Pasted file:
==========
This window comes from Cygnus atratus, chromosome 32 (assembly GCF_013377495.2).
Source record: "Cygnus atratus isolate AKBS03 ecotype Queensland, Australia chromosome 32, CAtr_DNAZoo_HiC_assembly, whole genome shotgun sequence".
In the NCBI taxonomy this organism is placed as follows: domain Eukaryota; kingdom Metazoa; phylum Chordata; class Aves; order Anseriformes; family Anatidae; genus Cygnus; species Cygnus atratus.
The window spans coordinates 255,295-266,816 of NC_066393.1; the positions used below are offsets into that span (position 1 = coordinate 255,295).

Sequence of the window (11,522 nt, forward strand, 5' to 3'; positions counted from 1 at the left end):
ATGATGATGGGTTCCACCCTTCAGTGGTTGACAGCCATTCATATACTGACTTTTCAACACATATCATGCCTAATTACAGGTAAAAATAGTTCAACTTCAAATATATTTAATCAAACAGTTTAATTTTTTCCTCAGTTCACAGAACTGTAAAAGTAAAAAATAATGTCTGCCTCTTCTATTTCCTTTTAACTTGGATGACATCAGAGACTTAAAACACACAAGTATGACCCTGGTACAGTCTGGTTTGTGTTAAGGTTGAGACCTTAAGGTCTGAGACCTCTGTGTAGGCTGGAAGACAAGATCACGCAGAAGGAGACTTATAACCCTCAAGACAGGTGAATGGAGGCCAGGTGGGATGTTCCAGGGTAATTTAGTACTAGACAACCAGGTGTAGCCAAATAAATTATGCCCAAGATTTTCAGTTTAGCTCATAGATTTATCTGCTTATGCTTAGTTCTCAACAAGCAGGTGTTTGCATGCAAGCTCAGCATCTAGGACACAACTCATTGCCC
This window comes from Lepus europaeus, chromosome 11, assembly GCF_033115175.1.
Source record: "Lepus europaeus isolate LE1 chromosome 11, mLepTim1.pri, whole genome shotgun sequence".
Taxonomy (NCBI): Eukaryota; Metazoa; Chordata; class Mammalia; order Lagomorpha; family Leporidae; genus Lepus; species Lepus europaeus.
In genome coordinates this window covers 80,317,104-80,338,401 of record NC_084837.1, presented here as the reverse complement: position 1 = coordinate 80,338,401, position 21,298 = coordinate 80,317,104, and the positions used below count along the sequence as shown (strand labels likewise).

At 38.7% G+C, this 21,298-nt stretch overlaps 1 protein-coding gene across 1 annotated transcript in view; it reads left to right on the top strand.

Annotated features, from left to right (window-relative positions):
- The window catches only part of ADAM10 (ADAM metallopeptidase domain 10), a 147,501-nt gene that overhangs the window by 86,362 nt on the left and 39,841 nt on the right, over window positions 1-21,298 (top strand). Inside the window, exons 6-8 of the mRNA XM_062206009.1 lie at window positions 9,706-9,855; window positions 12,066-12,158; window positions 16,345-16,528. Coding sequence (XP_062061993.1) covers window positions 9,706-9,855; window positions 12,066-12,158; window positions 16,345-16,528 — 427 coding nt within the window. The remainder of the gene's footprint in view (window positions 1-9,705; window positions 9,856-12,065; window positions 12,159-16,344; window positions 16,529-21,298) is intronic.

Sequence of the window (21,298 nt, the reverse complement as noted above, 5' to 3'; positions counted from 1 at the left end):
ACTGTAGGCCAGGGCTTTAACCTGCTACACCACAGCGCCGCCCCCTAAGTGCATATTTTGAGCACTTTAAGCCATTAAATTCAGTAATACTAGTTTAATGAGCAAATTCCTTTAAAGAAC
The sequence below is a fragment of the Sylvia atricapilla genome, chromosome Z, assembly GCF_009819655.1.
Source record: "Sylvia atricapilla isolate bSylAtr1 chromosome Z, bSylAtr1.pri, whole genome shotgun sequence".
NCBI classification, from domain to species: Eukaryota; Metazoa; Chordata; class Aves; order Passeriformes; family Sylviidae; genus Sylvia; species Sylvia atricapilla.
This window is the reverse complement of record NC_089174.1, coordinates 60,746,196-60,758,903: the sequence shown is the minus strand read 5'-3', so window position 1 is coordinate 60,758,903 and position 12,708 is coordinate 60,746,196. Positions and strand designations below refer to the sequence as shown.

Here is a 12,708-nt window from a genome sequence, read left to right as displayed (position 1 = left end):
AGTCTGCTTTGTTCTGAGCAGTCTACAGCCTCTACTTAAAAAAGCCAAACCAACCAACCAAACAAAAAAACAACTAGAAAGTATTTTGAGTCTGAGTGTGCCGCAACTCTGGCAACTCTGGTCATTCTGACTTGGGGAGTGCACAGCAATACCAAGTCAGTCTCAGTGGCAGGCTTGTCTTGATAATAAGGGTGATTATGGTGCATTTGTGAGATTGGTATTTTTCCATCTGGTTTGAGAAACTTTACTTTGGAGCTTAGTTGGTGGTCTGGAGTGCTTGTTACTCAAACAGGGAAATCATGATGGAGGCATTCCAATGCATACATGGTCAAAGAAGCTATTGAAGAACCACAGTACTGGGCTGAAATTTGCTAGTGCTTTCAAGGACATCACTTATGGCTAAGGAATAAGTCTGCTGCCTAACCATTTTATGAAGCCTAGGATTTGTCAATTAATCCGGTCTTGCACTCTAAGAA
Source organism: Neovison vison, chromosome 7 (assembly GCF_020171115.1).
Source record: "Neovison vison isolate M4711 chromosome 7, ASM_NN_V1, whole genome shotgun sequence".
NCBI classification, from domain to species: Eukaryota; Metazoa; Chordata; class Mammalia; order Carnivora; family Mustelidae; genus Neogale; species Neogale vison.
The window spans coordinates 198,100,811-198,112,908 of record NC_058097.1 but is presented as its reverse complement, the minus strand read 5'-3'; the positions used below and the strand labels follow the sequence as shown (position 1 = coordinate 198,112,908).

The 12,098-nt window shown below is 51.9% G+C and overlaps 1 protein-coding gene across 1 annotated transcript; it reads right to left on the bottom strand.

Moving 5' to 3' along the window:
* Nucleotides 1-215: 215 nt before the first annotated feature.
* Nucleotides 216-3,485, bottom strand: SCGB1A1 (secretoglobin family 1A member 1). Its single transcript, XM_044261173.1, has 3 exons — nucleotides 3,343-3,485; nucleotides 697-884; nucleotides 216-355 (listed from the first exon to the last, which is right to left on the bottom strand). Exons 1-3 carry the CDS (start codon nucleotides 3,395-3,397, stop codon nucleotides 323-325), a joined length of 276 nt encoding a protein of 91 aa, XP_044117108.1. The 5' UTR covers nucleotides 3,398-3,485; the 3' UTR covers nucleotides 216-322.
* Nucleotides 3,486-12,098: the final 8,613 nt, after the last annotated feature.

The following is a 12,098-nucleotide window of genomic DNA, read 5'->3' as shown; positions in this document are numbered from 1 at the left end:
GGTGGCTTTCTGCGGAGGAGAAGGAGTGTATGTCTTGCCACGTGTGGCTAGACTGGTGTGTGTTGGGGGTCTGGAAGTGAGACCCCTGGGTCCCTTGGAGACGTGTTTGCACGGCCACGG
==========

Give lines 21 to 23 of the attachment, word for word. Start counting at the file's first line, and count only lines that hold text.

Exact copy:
AGTCTGCTTTGTTCTGAGCAGTCTACAGCCTCTACTTAAAAAAGCCAAACCAACCAACCAAACAAAAAAACAACTAGAAAGTATTTTGAGTCTGAGTGTGCCGCAACTCTGGCAACTCTGGTCATTCTGACTTGGGGAGTGCACAGCAATACCAAGTCAGTCTCAGTGGCAGGCTTGTCTTGATAATAAGGGTGATTATGGTGCATTTGTGAGATTGGTATTTTTCCATCTGGTTTGAGAAACTTTACTTTGGAGCTTAGTTGGTGGTCTGGAGTGCTTGTTACTCAAACAGGGAAATCATGATGGAGGCATTCCAATGCATACATGGTCAAAGAAGCTATTGAAGAACCACAGTACTGGGCTGAAATTTGCTAGTGCTTTCAAGGACATCACTTATGGCTAAGGAATAAGTCTGCTGCCTAACCATTTTATGAAGCCTAGGATTTGTCAATTAATCCGGTCTTGCACTCTAAGAA
Source organism: Neovison vison, chromosome 7 (assembly GCF_020171115.1).
Source record: "Neovison vison isolate M4711 chromosome 7, ASM_NN_V1, whole genome shotgun sequence".